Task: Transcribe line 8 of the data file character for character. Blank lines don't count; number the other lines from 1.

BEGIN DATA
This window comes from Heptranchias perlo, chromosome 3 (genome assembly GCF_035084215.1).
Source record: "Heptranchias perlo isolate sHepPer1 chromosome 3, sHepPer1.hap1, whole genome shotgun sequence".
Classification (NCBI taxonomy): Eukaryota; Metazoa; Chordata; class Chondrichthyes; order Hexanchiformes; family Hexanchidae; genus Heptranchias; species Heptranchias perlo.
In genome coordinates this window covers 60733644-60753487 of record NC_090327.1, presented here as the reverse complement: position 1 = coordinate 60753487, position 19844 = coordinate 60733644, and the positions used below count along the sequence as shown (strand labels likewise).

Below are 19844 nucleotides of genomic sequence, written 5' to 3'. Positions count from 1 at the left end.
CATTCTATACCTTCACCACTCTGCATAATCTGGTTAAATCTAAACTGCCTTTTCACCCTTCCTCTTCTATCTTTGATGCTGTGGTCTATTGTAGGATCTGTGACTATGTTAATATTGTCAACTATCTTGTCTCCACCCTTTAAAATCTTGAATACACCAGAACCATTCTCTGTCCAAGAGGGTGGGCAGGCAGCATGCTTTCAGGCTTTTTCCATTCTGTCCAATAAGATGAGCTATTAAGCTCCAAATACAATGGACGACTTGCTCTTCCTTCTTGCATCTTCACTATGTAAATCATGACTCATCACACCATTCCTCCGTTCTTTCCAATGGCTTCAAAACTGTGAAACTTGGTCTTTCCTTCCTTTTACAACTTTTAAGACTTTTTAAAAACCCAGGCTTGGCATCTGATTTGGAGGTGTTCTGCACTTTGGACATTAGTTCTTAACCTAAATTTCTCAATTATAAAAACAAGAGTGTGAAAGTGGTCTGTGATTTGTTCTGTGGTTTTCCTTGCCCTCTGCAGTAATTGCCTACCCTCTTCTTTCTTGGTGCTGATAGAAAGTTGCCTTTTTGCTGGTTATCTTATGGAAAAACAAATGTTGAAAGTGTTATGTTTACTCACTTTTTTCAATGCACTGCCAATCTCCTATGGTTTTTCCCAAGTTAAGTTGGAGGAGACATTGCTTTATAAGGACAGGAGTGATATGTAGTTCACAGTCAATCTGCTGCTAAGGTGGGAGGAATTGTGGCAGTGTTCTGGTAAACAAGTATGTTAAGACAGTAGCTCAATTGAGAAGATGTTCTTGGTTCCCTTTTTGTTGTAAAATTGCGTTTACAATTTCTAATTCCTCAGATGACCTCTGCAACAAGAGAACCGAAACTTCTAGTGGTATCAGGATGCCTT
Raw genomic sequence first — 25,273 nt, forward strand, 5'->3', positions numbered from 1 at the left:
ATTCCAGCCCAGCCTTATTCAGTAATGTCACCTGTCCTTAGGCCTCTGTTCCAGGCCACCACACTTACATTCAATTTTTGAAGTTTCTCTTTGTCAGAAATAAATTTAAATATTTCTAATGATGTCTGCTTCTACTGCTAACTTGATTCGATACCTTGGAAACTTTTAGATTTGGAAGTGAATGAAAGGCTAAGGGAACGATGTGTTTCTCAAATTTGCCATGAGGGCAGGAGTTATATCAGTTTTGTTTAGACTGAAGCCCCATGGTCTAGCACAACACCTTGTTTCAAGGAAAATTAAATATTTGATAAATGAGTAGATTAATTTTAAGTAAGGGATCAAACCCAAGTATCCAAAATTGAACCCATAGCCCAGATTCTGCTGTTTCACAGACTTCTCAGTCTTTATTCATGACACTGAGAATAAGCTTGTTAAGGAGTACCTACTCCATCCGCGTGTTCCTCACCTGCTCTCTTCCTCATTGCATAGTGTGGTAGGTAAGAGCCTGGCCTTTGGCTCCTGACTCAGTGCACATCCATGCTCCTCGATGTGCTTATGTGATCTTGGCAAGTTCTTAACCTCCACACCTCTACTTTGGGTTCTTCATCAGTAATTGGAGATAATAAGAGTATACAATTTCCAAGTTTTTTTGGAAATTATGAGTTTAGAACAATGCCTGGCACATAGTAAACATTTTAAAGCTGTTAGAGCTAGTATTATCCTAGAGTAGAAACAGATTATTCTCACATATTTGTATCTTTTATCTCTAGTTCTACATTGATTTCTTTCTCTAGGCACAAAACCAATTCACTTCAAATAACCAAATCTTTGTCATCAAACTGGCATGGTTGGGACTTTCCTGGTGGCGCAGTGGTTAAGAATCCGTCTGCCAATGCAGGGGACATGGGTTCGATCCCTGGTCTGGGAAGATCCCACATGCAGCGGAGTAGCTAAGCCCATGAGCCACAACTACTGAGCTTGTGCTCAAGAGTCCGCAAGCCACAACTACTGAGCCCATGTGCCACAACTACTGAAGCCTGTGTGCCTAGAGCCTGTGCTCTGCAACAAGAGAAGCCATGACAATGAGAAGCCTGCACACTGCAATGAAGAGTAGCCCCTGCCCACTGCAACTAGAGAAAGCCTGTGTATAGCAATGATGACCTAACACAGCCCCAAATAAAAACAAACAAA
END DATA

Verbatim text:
ATTCCAGCCCAGCCTTATTCAGTAATGTCACCTGTCCTTAGGCCTCTGTTCCAGGCCACCACACTTACATTCAATTTTTGAAGTTTCTCTTTGTCAGAAATAAATTTAAATATTTCTAATGATGTCTGCTTCTACTGCTAACTTGATTCGATACCTTGGAAACTTTTAGATTTGGAAGTGAATGAAAGGCTAAGGGAACGATGTGTTTCTCAAATTTGCCATGAGGGCAGGAGTTATATCAGTTTTGTTTAGACTGAAGCCCCATGGTCTAGCACAACACCTTGTTTCAAGGAAAATTAAATATTTGATAAATGAGTAGATTAATTTTAAGTAAGGGATCAAACCCAAGTATCCAAAATTGAACCCATAGCCCAGATTCTGCTGTTTCACAGACTTCTCAGTCTTTATTCATGACACTGAGAATAAGCTTGTTAAGGAGTACCTACTCCATCCGCGTGTTCCTCACCTGCTCTCTTCCTCATTGCATAGTGTGGTAGGTAAGAGCCTGGCCTTTGGCTCCTGACTCAGTGCACATCCATGCTCCTCGATGTGCTTATGTGATCTTGGCAAGTTCTTAACCTCCACACCTCTACTTTGGGTTCTTCATCAGTAATTGGAGATAATAAGAGTATACAATTTCCAAGTTTTTTTGGAAATTATGAGTTTAGAACAATGCCTGGCACATAGTAAACATTTTAAAGCTGTTAGAGCTAGTATTATCCTAGAGTAGAAACAGATTATTCTCACATATTTGTATCTTTTATCTCTAGTTCTACATTGATTTCTTTCTCTAGGCACAAAACCAATTCACTTCAAATAACCAAATCTTTGTCATCAAACTGGCATGGTTGGGACTTTCCTGGTGGCGCAGTGGTTAAGAATCCGTCTGCCAATGCAGGGGACATGGGTTCGATCCCTGGTCTGGGAAGATCCCACATGCAGCGGAGTAGCTAAGCCCATGAGCCACAACTACTGAGCTTGTGCTCAAGAGTCCGCAAGCCACAACTACTGAGCCCATGTGCCACAACTACTGAAGCCTGTGTGCCTAGAGCCTGTGCTCTGCAACAAGAGAAGCCATGACAATGAGAAGCCTGCACACTGCAATGAAGAGTAGCCCCTGCCCACTGCAACTAGAGAAAGCCTGTGTATAGCAATGATGACCTAACACAGCCCCAAATAAAAACAAACAAA